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    Just to put my two cents in.

    OP, I wanted to study Biology from a mathematical perspective. So, like an idiot, I chose Physics/Maths and then switched to Maths. Now I'm in my 2nd-last year of Maths, and I'm not really liking it any more. It gets pretty abstract, mostly, though there are some courses next year that relate maths to the real world. None of this will probably mean much to you, though, but hopefully this will: do whatever you find most interesting. Really.

    I found it incredibly hard to pinpoint what I found most interesting, but here's an idea. Do you like reading popular science? If you do, what books do you pick up for fun? Stephen Hawking? Brian Green's Elegant Universe? Some mathematical book by Ian Stewart? Or is it something by Richard Dawkins or some book about genes? Which would you read FOR FUN? In my last two years of school, I would read university level Biology textbooks for fun (not cover to cover, but I would dip in). I should have taken that as a hint. It's about what you LOVE. Trust me, if you don't actually love it, even if you find it interesting, you will find it very very hard in your last year or so of uni. I say this as someone who had AAAA at A level. I could have done anything; now I'm scared of not doing well in my degree, and this is solely because I find it so hard to be interested and to work on something I don't much enjoy any more (as I've had too much of it at too high a level). And I LIKED maths at school, quite a lot, found it pretty soothing and appealing.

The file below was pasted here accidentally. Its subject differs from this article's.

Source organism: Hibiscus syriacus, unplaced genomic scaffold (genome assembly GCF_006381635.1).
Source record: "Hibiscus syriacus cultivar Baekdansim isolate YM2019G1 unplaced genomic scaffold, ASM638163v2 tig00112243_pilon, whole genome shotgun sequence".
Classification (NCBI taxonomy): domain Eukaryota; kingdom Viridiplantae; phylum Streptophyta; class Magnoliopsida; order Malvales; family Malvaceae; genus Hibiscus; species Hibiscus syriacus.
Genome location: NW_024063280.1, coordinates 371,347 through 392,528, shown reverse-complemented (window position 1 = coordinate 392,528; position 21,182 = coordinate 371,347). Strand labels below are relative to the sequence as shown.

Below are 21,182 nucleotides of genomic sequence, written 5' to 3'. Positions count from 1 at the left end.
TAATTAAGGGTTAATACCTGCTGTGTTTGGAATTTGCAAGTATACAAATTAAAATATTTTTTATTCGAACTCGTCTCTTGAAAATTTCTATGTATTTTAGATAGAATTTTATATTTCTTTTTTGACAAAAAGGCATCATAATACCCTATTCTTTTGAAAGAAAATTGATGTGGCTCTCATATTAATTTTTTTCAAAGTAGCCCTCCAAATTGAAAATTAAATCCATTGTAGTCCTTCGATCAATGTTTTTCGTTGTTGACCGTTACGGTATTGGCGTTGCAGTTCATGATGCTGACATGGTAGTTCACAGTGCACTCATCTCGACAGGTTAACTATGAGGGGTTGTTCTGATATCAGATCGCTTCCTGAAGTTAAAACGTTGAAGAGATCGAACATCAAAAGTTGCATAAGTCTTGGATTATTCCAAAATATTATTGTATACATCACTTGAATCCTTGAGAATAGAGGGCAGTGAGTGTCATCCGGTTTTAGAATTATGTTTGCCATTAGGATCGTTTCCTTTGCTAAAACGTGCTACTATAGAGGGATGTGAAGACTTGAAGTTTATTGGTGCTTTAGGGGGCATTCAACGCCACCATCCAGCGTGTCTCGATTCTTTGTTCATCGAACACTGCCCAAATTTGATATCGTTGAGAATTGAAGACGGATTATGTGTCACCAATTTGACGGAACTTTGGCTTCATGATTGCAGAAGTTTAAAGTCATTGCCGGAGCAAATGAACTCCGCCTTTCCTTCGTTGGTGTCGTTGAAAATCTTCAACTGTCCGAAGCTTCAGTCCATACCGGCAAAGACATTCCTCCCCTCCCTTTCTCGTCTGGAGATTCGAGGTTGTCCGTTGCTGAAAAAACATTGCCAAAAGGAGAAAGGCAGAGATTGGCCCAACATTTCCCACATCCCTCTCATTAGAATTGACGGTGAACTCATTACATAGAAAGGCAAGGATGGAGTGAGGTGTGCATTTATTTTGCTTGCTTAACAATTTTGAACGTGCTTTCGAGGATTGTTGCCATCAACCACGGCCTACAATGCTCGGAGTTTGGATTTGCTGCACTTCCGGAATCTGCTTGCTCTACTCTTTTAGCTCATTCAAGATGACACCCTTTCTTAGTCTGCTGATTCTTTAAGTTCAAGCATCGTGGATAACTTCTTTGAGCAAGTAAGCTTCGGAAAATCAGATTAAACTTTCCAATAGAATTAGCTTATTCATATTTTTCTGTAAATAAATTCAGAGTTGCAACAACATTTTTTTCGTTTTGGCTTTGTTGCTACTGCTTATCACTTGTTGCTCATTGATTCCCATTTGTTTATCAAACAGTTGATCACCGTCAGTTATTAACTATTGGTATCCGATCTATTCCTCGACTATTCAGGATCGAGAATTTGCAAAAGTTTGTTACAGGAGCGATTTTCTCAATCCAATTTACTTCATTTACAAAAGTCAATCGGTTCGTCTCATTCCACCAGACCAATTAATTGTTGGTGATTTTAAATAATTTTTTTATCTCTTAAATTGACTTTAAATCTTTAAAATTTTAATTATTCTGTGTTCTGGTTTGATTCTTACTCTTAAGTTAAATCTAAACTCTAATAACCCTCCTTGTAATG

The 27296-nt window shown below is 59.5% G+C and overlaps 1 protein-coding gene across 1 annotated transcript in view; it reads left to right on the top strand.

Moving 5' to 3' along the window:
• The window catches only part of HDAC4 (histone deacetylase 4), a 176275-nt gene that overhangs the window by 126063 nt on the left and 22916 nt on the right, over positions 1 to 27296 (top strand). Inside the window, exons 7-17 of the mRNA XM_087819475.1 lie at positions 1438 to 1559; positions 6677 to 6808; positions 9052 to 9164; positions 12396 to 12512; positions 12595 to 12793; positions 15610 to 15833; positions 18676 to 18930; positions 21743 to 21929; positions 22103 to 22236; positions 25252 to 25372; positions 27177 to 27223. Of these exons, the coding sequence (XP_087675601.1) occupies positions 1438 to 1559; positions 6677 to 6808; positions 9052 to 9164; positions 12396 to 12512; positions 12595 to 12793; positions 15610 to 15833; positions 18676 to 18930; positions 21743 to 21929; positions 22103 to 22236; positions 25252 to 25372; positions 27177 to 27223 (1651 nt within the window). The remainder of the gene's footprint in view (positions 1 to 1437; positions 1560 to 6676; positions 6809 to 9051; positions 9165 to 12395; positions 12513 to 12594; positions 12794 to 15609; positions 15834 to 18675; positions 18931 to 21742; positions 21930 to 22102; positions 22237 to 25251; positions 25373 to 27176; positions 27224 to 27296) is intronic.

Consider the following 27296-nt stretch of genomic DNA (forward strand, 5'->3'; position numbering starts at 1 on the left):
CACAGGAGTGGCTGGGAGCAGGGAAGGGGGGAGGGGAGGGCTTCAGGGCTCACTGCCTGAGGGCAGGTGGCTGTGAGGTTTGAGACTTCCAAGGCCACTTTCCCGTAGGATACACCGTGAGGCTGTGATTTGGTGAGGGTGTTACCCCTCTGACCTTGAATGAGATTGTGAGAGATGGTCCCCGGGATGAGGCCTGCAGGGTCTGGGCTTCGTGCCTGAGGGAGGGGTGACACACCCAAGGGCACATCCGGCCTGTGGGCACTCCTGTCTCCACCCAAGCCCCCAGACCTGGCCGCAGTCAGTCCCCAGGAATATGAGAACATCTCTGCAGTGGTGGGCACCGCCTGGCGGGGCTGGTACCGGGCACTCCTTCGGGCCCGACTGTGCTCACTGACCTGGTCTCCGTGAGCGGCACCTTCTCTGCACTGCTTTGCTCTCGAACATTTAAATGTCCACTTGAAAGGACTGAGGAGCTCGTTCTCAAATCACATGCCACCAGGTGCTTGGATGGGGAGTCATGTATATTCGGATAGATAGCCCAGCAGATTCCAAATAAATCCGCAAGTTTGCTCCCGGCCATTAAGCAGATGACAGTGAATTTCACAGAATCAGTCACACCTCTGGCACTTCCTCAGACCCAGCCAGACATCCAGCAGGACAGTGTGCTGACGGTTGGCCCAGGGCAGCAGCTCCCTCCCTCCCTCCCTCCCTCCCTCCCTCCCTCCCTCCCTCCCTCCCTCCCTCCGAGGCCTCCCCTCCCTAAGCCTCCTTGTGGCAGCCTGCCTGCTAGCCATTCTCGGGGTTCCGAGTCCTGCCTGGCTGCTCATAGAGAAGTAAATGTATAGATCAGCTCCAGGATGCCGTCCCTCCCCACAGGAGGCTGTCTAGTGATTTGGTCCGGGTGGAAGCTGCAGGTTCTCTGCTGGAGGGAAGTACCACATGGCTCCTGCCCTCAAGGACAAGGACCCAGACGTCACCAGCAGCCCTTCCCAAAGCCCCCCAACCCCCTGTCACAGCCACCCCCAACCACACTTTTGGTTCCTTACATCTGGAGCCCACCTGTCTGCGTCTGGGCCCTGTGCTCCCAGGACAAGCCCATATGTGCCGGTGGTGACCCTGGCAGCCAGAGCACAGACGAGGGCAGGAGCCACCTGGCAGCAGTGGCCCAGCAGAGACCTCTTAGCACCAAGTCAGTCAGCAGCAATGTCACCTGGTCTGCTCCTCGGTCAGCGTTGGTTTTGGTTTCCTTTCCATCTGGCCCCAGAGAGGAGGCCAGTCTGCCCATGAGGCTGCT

Have you looked at Dundee's Mathematical Biology degree? I don't know if it would be cell-type stuff, though, so might not fit what you want. I know Dundee doesn't have the highest ranking, but I do get the sense that Dundee probably takes care of its students better and they have more personal contact with staff than at some "better" unis.

    Have you looked into Scottish unis? They have a 4-year degree system, and in the first two years you can take a variety of courses. I think that would be very helpful, both to allow you time studying both things so that you can choose, and in that if you go with Biology you can have some significant mathematical background behind you (or vice versa). And def. look into Joint Hons. degrees. I don't know if there are any, tho.

    Oh, and I had another idea... Ian Stewart (awesome dude who writes on mathermatics in biology and other places - you should read some popular science by him) is a Professor of Maths at Warwick, and the final-year Maths degree at Warwick has (I believe) quite a few options that relate to Biology.

    I chose mathematics/physics, thinking it gave me more options than biology career-wise, and would enable me to go into biology. I don't think I should have done that. You can come at it from either direction, and it's best to choose the one that you enjoy most. You can catch up on the other skills that you need later on. If you do Biology, though, do try and choose a degree with as much mathematical content as possible.

    My final vote is for one of the Scottish unis, where you have some flexibility.